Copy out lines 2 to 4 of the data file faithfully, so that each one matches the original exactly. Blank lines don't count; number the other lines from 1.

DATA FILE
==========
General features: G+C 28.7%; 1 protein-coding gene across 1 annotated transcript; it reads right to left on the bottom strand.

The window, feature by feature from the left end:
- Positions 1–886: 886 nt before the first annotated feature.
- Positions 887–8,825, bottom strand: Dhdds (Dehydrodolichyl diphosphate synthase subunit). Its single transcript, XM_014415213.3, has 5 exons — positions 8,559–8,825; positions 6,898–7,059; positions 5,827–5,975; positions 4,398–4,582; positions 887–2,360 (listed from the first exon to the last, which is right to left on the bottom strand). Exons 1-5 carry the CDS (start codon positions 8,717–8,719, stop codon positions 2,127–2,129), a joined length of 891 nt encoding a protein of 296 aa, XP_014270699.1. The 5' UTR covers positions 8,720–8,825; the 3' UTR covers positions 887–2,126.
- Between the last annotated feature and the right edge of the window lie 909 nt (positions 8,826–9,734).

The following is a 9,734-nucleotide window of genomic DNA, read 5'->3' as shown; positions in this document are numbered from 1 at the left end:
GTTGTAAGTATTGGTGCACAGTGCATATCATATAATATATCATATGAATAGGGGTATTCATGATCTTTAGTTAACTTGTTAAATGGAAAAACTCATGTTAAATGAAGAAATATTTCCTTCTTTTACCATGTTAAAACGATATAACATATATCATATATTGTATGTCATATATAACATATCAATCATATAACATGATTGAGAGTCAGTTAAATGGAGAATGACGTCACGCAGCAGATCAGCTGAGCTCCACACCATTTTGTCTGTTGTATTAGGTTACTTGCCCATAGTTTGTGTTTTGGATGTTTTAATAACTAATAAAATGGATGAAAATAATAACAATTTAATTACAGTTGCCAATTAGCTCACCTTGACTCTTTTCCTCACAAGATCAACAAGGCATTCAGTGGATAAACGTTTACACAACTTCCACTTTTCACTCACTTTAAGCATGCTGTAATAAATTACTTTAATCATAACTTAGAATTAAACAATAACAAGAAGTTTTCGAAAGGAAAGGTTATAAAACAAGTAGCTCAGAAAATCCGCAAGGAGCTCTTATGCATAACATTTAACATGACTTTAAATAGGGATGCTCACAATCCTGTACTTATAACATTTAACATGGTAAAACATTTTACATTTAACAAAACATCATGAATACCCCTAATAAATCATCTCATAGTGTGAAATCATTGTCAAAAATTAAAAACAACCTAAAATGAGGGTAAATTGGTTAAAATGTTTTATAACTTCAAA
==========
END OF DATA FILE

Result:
The window, feature by feature from the left end:
- Positions 1–886: 886 nt before the first annotated feature.
- Positions 887–8,825, bottom strand: Dhdds (Dehydrodolichyl diphosphate synthase subunit). Its single transcript, XM_014415213.3, has 5 exons — positions 8,559–8,825; positions 6,898–7,059; positions 5,827–5,975; positions 4,398–4,582; positions 887–2,360 (listed from the first exon to the last, which is right to left on the bottom strand). Exons 1-5 carry the CDS (start codon positions 8,717–8,719, stop codon positions 2,127–2,129), a joined length of 891 nt encoding a protein of 296 aa, XP_014270699.1. The 5' UTR covers positions 8,720–8,825; the 3' UTR covers positions 887–2,126.